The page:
17 May 2018
Diary of a Corbynista
Irish Eurovision Scandal
by Don Urquhart
The “smoking gun” I referred to in last week’s Shawsheet was picked up by a senior Labour politician.
Andy Burnham, the Mayor of Greater Manchester, seems to share my opinion of the Debbie Abrahams sacking.
It feels to me like she’s almost been kind of hounded out of her position.
If Debbie is saying the investigation hasn’t been fair or thorough then I believe her. I think this matter now has to be put to the NEC to have independently adjudicated.(sic)
The Education Minister has found £50 million for the expansion of grammar schools and faith schools. It would be better spent providing basic teaching materials and teaching staff to state schools in general. As for faith schools I don’t want to spend money teaching children to be better Christians, Jews, Muslims, Hindus, Sikhs or whatever. Whatever the benefits of inculcating religious values they are offset by the far greater benefits of social integration in schools open to all denominations, races and creeds. Don’t get me wrong – I am all for parents bringing religion to their children. I just don’t want it done on my dollar.
President Trump has withdrawn from the Iran nuclear deal. The main concern of Macron, Merkel and May is that the deal’s business opportunities for France, Germany and the UK might be snatched away. Trump’s rationale appears to centre on characterising Iran as a disruptive force in the Middle East regardless of its compliance with the nuclear side of the deal. Well, as disruptive forces go in the Middle East, Iran will have a long way to go to match Saudi Arabia, still bombing Yemen indiscriminately. Or, heaven forfend, Israel, which is continuing to kill unarmed protesters in Gaza. And when historians come to write of the early 21st Century in the Middle East, and tot up the death and destruction caused by the various countries, the United States will figure high on the list.
It is reported in today’s Observer that organisations representing 1 million students are demanding a people’s vote on the EU withdrawal terms. I am a fan of representative democracy, electing people to give considered thought to the country’s problems and opportunities. Many of us are experts in our fields and well-intentioned towards others but it is given to few of us to be well-versed in the arts and sciences of state governance. My wife received a privileged education, worked for many years as a schoolteacher and has devoted much of her life to performing good works. So it is appropriate that she delivered to me yesterday a compelling argument in support of my antipathy to referenda. We always watch the Eurovision Song Contest and are gripped by the scoring delivered nation by nation. When the chap from Dublin reported the scores of the Irish jury giving the UK “null points”, her indoors spoke for many of us I’m sure when retorting “You know where they can stick their (expletive deleted) border.”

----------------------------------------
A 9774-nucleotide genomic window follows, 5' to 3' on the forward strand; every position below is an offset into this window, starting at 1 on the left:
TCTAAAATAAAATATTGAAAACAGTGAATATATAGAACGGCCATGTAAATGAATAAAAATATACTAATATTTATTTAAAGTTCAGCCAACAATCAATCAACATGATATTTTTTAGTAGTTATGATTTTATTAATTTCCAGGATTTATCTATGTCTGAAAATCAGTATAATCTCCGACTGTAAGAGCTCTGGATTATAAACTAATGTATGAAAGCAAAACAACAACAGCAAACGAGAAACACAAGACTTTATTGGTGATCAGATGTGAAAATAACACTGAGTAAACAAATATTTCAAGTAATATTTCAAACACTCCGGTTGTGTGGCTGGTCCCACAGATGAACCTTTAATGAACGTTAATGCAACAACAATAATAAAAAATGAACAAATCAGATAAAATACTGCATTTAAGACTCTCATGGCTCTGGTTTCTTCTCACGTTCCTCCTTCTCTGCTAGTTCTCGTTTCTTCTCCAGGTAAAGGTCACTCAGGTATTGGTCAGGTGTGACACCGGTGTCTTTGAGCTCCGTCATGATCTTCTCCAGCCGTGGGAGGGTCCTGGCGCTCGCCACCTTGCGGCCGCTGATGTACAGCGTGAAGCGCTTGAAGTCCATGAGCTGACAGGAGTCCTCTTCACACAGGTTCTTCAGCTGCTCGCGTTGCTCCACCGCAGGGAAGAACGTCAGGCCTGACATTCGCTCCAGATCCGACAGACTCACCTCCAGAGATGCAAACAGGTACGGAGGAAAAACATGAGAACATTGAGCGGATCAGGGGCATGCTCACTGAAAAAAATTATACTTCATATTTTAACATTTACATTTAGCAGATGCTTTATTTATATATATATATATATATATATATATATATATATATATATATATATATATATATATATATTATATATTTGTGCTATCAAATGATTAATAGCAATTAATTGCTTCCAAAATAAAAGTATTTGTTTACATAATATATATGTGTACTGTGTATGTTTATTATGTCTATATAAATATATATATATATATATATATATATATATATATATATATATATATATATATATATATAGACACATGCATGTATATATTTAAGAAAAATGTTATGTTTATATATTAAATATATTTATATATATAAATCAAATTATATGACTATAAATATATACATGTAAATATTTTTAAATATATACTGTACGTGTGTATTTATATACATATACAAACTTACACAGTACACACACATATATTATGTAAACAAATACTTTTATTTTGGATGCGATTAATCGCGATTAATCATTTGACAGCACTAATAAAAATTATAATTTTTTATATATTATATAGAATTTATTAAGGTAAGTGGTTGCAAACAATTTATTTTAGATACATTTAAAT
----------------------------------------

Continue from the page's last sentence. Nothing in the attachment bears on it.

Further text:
Ahead of next week’s trade talks with Beijing, President Trump announces that he is relaxing his ban on sanctions busters in respect of the Chinese telecommunications giant ZTE. European leaders are scrabbling round to mitigate the effects of renewed sanctions on their economies but have not received a sympathetic response from the White House. Does the EU have enough clout? And when we are out of the EU why on Earth should the USA give a fig about the problems of our pathetic backwater? We Corbynistas do not want us to be in that position but are more fervent about engineering the demise of the Tory government, so an ambivalent stance is optimal resisting all attempts by Theresa May to depict Brexit as anyone’s problem but hers.
The National Deaf Children’s Society (NDCS) reports that one in three councils in England are planning to cut deaf children’ support services this year.
NDCS chief executive Susan Daniels urged the government to step in urgently:
By not acting, this government is putting the education of too many deaf children at risk, and letting their futures hang in the balance.
Deaf children can achieve anything other children can, but to do this it is crucial they get the right support.
She accused ministers of “woeful complacency”.
Along, on cue, comes the children’s minister Nadhim Zahawi to churn out the approved factoids:
The budget for pupils with special educational needs is at its highest on record at £6bn.
We have announced new contracts worth more than £25m to help children with special educational needs and disabilities, including those who are deaf or have a hearing impairment.
We’ve got no GCSEs, government’s not giving us no job so we have to get it ourselves.
I got no college, no nothing, so I had to go to the ‘elders’ and they brought me in.
They sent me up a few times, I made good money. Then I got arrested and then I came back and set up my own line and now it’s running… made good money man.
These words were spoken by “County Lines” gang members in a BBC Wales Investigates documentary. Their sound business model involves recruiting young people from the city streets and sending them to build drugs franchises in the provinces.
Whatever your gut reaction to the self-justifying utterances of the gang they make a strong case for ditching austerity and putting more police on the streets.